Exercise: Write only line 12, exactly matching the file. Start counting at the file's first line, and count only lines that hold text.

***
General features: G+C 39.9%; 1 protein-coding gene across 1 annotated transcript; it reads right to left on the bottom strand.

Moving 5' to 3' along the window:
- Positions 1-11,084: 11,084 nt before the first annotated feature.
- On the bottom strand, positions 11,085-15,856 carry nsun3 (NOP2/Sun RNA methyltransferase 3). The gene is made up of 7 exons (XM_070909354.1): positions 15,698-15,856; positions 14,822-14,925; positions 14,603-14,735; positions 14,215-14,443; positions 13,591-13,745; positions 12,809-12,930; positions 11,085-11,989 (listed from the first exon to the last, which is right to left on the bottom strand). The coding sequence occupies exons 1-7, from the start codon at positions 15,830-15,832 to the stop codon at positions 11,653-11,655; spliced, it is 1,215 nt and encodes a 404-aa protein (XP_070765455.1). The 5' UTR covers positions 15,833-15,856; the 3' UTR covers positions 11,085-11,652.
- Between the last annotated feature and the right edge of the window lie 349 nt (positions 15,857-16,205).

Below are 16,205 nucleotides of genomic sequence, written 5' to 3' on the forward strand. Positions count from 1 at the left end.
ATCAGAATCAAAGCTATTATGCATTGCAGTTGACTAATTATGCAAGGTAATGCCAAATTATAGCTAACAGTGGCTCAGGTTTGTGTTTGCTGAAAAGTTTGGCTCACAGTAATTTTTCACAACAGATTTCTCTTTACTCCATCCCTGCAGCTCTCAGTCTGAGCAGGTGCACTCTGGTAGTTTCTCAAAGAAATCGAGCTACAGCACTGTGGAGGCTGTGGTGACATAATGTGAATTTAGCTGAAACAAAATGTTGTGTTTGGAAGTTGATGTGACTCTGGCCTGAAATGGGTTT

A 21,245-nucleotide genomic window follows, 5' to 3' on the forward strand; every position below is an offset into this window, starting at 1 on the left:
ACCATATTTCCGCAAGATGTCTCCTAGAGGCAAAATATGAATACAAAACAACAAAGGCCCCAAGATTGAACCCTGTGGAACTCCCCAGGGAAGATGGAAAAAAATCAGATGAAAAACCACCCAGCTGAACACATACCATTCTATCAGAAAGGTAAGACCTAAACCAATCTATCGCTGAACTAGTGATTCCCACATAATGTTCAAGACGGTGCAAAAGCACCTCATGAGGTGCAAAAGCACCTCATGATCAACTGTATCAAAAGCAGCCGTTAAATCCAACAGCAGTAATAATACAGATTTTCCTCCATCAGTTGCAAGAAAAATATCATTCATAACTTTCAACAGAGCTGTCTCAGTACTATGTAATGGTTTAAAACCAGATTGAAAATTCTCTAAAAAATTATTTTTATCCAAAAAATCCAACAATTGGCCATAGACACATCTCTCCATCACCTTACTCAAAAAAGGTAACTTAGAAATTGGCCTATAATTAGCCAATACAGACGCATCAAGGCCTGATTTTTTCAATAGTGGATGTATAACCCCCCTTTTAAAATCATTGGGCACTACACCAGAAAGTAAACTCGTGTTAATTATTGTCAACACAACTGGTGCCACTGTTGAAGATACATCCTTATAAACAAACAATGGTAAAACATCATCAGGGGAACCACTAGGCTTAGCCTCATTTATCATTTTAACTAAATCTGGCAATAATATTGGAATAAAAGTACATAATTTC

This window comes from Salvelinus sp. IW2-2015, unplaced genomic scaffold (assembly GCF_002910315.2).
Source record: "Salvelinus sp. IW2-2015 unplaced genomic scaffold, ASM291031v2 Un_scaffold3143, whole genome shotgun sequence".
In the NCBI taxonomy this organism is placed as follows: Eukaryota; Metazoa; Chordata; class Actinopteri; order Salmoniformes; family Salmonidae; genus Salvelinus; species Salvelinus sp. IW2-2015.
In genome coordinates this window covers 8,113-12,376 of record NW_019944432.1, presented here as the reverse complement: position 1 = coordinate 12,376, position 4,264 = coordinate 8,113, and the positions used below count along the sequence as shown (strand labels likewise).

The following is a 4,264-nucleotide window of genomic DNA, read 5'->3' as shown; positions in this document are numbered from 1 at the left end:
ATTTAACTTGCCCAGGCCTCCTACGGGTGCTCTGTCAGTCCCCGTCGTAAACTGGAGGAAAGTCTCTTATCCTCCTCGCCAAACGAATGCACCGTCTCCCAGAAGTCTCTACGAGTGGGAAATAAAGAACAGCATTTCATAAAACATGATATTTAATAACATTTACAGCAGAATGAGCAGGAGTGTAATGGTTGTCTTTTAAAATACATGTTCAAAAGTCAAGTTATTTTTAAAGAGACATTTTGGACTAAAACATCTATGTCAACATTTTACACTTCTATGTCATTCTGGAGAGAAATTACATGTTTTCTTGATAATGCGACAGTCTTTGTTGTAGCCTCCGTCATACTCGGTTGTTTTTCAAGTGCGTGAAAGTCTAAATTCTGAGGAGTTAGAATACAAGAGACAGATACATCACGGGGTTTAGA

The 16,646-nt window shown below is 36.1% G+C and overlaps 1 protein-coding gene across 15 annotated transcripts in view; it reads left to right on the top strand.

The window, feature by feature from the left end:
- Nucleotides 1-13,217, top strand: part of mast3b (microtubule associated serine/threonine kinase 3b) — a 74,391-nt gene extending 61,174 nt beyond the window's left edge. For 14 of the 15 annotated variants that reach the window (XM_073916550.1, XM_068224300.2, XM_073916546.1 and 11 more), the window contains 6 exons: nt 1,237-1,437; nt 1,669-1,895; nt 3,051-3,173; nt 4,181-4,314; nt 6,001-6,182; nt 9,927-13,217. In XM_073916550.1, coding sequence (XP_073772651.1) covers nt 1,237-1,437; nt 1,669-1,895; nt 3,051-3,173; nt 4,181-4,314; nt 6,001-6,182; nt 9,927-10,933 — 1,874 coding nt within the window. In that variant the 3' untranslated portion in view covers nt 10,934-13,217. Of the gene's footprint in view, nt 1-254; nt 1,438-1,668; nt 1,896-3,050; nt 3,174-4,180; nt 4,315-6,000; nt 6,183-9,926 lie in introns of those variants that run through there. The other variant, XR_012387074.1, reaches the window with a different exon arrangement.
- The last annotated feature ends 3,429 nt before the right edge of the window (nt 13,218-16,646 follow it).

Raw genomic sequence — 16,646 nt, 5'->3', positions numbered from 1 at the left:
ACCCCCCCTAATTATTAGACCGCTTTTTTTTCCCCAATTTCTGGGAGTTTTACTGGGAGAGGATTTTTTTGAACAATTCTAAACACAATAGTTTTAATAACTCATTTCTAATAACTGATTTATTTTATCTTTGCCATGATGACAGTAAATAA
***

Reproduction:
In the NCBI taxonomy this organism is placed as follows: Eukaryota; Metazoa; Chordata; class Actinopteri; order Salmoniformes; family Salmonidae; genus Salvelinus; species Salvelinus sp. IW2-2015.